When Greenspan talks, look out below….

  • Posted on: April 7, 2010

It doesn’t seem to matter that Alan Greenspan is no longer at the Fed. Like muscle memory, the markets have moved lower as Mr. Greenspan defends his history in front of Congress.
With the climate ripe for a scapegoat for the real estate and overall market melt-down, Mr. Greenspan is, in effect, defending his legacy.
Famous for his obtuse and confusing fed rulings during his tenure, for sure he will be doing his best to clarify instead of mystify.

As for the Dow, I have not changed my feeling. We traded above it 2 times in the past 2 days. By “it” I mean the 11,000 level in the Dow Cash.
If you read my blog, it was my opinion that the first 2 times we traded there it would be a fade. If we can settle above that level, then that would affect the market to the bullish side. Watching the cable talking heads masticate the 11,000 level gives me hope. Apparently they have suddenly decided that 11,000 is a mystical resistance level.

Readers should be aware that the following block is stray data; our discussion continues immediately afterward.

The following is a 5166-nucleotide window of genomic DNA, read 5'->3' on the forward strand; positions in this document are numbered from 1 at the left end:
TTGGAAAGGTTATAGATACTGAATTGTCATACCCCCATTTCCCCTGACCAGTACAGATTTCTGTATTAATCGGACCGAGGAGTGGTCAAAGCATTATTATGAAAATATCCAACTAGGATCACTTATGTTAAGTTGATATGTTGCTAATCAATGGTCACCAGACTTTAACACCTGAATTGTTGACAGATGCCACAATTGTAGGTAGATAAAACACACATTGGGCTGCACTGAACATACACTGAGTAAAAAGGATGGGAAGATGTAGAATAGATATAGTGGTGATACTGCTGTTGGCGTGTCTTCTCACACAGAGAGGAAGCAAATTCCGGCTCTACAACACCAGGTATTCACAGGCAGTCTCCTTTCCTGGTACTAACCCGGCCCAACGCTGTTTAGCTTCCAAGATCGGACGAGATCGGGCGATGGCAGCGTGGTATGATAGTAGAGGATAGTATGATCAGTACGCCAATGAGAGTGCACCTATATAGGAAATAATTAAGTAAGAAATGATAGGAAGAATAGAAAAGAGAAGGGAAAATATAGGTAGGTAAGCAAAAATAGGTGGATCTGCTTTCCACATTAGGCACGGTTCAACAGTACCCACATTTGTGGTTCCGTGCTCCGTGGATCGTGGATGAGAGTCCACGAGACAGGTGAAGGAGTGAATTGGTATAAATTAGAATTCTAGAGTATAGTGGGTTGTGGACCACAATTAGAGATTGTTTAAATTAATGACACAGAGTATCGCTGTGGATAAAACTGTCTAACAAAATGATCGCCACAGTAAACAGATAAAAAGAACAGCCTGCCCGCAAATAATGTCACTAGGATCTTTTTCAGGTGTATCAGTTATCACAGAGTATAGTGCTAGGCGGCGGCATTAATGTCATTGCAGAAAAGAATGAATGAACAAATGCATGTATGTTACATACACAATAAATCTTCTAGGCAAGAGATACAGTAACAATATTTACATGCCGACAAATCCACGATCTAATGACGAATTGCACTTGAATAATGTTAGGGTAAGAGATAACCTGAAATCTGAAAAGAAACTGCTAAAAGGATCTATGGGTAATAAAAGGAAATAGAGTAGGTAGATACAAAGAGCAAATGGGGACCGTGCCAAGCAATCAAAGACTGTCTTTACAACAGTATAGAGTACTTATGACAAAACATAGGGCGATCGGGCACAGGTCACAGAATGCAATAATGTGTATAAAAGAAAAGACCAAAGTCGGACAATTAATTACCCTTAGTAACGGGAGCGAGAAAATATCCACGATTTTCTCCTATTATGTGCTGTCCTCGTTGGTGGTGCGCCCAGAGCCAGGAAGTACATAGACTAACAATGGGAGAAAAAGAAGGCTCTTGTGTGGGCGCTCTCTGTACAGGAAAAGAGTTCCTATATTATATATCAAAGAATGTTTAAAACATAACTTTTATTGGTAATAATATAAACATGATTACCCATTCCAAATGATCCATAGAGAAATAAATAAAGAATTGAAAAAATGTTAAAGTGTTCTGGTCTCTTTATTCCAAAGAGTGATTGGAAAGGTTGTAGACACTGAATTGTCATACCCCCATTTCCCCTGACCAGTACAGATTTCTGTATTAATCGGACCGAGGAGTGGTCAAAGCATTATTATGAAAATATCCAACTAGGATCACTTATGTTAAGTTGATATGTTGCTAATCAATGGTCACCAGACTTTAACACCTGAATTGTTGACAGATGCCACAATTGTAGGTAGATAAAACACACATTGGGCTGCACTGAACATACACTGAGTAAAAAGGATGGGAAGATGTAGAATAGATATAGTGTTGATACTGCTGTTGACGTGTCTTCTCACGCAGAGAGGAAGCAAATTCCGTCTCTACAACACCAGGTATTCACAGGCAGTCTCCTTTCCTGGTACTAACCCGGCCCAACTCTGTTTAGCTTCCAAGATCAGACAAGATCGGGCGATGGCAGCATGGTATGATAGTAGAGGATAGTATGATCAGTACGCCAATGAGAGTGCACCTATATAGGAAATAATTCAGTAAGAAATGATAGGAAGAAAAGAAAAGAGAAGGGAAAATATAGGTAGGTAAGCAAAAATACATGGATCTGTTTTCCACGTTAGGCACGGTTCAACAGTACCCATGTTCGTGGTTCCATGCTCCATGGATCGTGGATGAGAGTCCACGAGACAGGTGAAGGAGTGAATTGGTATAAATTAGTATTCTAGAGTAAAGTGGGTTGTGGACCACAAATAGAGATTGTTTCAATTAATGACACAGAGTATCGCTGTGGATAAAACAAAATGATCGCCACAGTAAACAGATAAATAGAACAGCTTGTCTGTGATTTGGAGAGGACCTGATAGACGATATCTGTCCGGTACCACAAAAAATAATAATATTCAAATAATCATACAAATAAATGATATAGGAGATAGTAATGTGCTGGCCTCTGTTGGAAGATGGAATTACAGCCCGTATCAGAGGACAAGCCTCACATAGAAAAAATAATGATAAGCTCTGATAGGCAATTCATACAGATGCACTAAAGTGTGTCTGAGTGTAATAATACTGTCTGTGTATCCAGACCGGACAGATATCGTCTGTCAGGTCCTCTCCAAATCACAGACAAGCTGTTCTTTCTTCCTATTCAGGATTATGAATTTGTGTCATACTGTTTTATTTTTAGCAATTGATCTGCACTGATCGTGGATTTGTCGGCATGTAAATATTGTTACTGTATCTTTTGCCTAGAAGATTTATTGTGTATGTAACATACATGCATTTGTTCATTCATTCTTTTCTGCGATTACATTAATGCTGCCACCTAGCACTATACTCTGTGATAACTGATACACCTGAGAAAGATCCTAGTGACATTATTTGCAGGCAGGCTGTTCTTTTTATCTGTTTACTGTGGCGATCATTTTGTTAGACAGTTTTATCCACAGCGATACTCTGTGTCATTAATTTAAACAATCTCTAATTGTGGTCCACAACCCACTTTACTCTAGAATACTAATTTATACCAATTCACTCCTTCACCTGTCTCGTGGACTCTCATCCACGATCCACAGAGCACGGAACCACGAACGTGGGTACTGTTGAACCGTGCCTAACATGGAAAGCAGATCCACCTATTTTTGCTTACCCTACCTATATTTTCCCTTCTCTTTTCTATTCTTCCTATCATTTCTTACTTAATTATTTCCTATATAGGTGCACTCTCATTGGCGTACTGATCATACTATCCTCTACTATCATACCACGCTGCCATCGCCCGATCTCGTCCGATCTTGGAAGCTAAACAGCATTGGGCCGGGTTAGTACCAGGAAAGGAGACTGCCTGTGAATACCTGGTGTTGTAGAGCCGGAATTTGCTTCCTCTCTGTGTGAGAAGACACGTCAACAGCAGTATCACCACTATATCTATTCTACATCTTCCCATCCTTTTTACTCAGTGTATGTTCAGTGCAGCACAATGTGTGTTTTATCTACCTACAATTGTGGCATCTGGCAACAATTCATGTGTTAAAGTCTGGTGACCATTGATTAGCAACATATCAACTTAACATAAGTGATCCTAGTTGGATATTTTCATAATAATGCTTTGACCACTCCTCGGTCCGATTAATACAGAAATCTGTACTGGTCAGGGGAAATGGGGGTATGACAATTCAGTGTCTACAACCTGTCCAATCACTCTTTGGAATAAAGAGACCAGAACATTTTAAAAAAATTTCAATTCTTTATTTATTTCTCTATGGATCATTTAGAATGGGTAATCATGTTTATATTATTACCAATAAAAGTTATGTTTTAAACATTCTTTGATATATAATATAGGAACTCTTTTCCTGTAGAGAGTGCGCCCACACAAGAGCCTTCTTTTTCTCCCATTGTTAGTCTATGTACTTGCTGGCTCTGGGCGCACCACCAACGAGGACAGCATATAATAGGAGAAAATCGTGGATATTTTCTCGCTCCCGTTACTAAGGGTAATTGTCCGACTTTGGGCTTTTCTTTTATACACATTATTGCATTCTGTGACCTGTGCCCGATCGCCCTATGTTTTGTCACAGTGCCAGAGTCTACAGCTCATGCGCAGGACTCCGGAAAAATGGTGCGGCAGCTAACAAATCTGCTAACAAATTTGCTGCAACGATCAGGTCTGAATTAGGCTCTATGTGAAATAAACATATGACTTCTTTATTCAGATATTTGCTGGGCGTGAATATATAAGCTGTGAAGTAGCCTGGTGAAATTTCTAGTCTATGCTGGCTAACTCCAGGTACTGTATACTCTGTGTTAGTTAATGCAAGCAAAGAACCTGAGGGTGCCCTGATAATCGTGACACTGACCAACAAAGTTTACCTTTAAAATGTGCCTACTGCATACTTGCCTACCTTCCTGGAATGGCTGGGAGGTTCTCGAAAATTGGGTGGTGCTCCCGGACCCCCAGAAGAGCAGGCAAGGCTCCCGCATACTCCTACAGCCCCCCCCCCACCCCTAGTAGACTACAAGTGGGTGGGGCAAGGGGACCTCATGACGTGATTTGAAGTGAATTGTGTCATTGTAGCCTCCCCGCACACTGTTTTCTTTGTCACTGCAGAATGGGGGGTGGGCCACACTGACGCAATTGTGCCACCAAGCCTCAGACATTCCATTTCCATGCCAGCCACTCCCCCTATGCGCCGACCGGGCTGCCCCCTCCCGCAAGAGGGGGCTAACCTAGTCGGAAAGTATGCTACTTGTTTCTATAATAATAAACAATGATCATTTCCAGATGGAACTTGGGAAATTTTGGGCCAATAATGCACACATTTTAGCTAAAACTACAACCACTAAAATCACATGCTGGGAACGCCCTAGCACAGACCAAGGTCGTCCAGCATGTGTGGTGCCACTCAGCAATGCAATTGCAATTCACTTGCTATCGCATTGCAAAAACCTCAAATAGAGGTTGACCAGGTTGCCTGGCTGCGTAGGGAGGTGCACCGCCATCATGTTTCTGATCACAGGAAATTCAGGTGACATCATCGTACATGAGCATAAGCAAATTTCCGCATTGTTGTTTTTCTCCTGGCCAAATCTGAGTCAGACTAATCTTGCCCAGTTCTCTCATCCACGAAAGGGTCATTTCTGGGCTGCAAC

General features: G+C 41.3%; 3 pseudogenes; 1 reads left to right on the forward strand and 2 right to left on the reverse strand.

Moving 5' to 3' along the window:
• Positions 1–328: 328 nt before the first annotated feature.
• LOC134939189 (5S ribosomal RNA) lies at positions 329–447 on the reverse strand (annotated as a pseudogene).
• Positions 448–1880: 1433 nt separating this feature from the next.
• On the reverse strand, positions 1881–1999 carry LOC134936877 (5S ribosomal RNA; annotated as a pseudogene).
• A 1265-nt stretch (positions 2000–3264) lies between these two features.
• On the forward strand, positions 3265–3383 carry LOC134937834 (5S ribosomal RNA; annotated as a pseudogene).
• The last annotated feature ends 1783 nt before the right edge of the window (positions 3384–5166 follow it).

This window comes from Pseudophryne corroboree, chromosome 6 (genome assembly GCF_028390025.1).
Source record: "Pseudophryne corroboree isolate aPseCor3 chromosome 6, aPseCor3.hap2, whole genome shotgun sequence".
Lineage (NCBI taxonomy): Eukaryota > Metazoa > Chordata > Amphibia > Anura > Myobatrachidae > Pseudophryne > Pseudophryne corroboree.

Bottom line I am still friendly, mostly because the level of negativity remains so high.

As for the grains, apparently, the Chinese have requested import licenses for 2 million metric tonnes of corn. Wilmar is the company that handles the imports.

Funds are record short 55K contracts of wheat. right now we are 20 cents off its lows. That’s 1k bucks a contract. Bon Appetite. Kind of an expensive lunch for the masters of the universe who have had this trade on.
Along the same line, its interesting that the Funds were also long over 50k contracts of corn for most of the first quarter. They paired themselves down, and recently got short. Granted a paltry 2k contracts, but the fact that they were net short after being so long for so long, its not that surprising that now they are short in the hole on their new speculation. May corn is up 12 cents from its lows today, a tidy 600 bucks a contract slap.

Friday’s supply and demand could still put a damper on longer term prospects. If we come out with another 2billion Carry out for corn, I don’t care how much corn China wants to buy, we will break, and they can buy it cheaper.

Good trading